|Population: 45 million|
Karnataka's palm-fringed though largely undeveloped coastline stretches for 300 kilometres along the Arabian Sea, from Kerala to Goa. Inland, the forested Western Ghats run parallel to the coastline and from their upper reaches originate the state's three main rivers, the Tungabhadra, the Krishna and the Cauvery. In the south is Karnataka's coffee growing area, known as the Coorg region, and nearby are the state's two wildlife reserves, Nagarhole and Bandipur. In the centre, on the shores of the Tungabhadra River, is the spectacularly rocky site of the ruins of the Vijayanagar capitol of Hampi. Near Mysore, in the south, at Somnathapur, Belur and Halebid, are the exquisite temples built by the Hoysala dynasty, which ruled the southwest part of the state between the 11th to 14th centuries. It is believed that it was to Sravanabelagola, also in this area, that India's first emperor, Chandragupta Maurya, came to fast until death after converting to Jainism and renouncing his throne. Later, towards the end of the tenth centuy, a 17-metre statue of Gometeshvara was erected there, and it remains a major Jain pilgrimage site.
Until the 6th century AD this region was torn by power struggles between various kingdoms, but during the 6th, 7th, and 8th centuries Karnataka was almost continuously ruled by the Chalukyas. The eastern part of the state was largely controlled by the Cholas from the late 9th to the 13th centuries and the southwest by the Hoysalas from the 11th to the 14th. In 1327 Halebid, in the southwest, fell to the Muslims, just as the great Hindu Vijayanagar empire was being established. The founders of this dynasty, two brothers Harihara and Bukka, created Hampi, the capitol of their new empire, and they and their successors continued to dominate southern India until a group of Deccan sultans united to defeat them in 1565. From then until Hyder Ali gained dominance in the area in 1761 and moved the centre of power back south to Sriranganapatnam, Bijapur was the most important city in the region.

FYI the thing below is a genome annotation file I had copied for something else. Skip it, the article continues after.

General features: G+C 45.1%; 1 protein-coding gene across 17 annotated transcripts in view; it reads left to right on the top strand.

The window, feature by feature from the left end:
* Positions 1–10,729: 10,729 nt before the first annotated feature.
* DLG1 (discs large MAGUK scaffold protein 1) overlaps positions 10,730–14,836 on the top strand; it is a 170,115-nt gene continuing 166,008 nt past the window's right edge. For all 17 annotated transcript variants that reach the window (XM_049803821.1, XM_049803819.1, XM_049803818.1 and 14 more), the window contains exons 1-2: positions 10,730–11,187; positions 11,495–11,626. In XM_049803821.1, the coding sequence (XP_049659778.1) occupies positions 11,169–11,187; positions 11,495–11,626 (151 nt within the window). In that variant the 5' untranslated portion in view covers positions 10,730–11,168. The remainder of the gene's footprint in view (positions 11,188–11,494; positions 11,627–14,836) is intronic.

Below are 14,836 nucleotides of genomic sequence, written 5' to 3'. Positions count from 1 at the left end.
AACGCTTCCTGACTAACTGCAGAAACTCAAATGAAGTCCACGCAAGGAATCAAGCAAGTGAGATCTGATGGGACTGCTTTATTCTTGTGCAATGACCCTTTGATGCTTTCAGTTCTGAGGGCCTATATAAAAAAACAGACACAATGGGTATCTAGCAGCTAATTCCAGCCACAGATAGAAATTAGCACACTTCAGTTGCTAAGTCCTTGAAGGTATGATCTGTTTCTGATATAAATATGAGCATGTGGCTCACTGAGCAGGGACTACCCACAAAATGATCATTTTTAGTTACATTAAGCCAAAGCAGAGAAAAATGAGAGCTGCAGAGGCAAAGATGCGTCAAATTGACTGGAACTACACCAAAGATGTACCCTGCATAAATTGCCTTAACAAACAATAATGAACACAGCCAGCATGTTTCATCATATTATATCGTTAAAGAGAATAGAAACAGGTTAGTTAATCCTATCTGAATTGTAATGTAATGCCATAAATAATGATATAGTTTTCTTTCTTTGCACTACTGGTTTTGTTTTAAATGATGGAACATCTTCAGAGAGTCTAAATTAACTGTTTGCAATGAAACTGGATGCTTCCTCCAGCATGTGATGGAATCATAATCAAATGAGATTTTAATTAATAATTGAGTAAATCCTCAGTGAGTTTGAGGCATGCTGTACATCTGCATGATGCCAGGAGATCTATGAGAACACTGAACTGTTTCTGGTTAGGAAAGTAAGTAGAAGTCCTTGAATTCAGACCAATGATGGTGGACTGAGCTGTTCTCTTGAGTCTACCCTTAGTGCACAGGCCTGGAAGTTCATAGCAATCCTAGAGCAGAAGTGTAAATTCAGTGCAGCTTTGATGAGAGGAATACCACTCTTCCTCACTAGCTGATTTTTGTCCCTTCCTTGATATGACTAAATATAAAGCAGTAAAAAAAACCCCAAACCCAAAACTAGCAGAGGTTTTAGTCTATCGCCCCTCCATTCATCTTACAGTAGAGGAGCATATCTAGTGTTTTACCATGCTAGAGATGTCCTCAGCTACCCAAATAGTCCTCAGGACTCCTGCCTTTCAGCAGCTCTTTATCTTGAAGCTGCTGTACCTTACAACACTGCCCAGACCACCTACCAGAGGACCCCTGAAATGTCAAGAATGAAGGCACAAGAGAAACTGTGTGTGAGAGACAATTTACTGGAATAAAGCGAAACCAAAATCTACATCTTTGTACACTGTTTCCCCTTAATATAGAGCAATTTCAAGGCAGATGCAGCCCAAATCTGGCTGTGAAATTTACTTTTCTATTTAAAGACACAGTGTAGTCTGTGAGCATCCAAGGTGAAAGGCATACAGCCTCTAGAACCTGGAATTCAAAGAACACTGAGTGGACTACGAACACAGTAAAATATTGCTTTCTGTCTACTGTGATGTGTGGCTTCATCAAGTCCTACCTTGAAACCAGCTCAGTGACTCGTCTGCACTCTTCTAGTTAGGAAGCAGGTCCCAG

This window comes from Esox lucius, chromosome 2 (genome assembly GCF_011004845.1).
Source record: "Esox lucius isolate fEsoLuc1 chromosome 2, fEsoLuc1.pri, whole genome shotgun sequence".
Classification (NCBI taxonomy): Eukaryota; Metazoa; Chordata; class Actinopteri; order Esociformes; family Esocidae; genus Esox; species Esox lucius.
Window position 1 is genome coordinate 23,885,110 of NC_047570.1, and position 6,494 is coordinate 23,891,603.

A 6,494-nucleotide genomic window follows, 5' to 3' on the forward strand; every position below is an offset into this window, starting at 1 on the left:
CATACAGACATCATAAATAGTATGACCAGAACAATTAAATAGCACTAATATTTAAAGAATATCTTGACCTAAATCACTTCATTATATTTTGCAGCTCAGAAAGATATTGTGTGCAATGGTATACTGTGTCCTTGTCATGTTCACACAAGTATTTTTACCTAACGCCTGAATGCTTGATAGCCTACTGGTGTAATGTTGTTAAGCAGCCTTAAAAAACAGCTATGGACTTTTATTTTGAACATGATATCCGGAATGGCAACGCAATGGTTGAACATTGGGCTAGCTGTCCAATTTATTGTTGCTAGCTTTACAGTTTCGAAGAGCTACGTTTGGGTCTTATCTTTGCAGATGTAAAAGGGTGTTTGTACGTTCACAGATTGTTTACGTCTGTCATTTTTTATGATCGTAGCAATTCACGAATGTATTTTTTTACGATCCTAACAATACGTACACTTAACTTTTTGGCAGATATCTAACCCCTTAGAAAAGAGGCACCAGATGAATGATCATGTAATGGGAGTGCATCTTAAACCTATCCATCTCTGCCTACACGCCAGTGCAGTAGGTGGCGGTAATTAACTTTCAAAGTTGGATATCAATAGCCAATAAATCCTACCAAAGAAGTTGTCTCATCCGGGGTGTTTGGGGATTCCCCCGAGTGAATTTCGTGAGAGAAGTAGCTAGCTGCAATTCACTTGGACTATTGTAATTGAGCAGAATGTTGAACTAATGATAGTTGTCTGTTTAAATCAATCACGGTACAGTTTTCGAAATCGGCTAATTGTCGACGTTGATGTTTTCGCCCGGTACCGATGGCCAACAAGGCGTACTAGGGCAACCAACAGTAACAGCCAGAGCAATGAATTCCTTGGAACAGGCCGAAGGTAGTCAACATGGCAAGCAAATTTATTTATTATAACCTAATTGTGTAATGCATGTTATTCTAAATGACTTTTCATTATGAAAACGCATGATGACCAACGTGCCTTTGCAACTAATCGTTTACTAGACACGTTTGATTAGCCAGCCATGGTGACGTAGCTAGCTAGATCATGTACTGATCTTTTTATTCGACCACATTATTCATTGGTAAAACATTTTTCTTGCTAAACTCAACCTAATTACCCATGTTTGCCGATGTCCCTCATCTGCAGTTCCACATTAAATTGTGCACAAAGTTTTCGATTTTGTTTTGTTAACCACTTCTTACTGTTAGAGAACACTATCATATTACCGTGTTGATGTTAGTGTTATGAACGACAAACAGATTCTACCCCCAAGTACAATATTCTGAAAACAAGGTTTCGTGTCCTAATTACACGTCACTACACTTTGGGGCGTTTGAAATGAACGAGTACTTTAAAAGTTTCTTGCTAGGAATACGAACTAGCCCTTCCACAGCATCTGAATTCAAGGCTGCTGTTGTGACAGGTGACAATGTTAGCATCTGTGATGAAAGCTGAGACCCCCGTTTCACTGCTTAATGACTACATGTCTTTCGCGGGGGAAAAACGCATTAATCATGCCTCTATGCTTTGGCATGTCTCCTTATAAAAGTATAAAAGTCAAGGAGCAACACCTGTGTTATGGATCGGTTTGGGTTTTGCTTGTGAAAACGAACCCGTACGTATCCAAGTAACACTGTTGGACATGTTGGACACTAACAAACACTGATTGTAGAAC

Hyder Ali's son, Tipu Sultan, allied with the French and with their help was able to extend the area of his control before being finally defeated and killed by the British in 1799.
The British returned to the throne the Wadiyar Rajas who had earlier been rulers in the Mysore area until defeated by Hyder Ali, and there began a period of relatively enlightened rule. Except between 1830 and 1880 when the area was ruled by a Commission, the Wadiyars remained in power through to Independence. At that point the popular currently ruling maharaja was installed as the first governor of the state.
"In 1956 Mysore State and parts of the Madras Presidency were merged to form the modern State of Karnataka, which took its name from the Carnatic Coast of olden days."